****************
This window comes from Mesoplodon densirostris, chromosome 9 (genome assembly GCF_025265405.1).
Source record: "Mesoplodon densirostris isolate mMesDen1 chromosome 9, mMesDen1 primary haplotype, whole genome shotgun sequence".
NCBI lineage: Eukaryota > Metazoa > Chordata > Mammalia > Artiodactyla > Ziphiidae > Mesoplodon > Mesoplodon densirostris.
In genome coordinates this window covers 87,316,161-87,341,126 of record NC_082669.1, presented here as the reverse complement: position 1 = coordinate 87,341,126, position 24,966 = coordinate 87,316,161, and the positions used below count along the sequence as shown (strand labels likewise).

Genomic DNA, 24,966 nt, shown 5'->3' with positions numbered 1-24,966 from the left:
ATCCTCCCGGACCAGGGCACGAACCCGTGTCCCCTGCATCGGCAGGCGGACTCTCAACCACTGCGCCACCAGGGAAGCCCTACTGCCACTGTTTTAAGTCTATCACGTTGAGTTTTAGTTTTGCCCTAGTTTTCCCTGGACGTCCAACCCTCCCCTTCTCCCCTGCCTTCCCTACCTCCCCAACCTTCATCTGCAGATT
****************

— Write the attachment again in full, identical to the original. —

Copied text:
This window comes from Mesoplodon densirostris, chromosome 9 (genome assembly GCF_025265405.1).
Source record: "Mesoplodon densirostris isolate mMesDen1 chromosome 9, mMesDen1 primary haplotype, whole genome shotgun sequence".
NCBI lineage: Eukaryota > Metazoa > Chordata > Mammalia > Artiodactyla > Ziphiidae > Mesoplodon > Mesoplodon densirostris.
In genome coordinates this window covers 87,316,161-87,341,126 of record NC_082669.1, presented here as the reverse complement: position 1 = coordinate 87,341,126, position 24,966 = coordinate 87,316,161, and the positions used below count along the sequence as shown (strand labels likewise).

Genomic DNA, 24,966 nt, shown 5'->3' with positions numbered 1-24,966 from the left:
ATCCTCCCGGACCAGGGCACGAACCCGTGTCCCCTGCATCGGCAGGCGGACTCTCAACCACTGCGCCACCAGGGAAGCCCTACTGCCACTGTTTTAAGTCTATCACGTTGAGTTTTAGTTTTGCCCTAGTTTTCCCTGGACGTCCAACCCTCCCCTTCTCCCCTGCCTTCCCTACCTCCCCAACCTTCATCTGCAGATT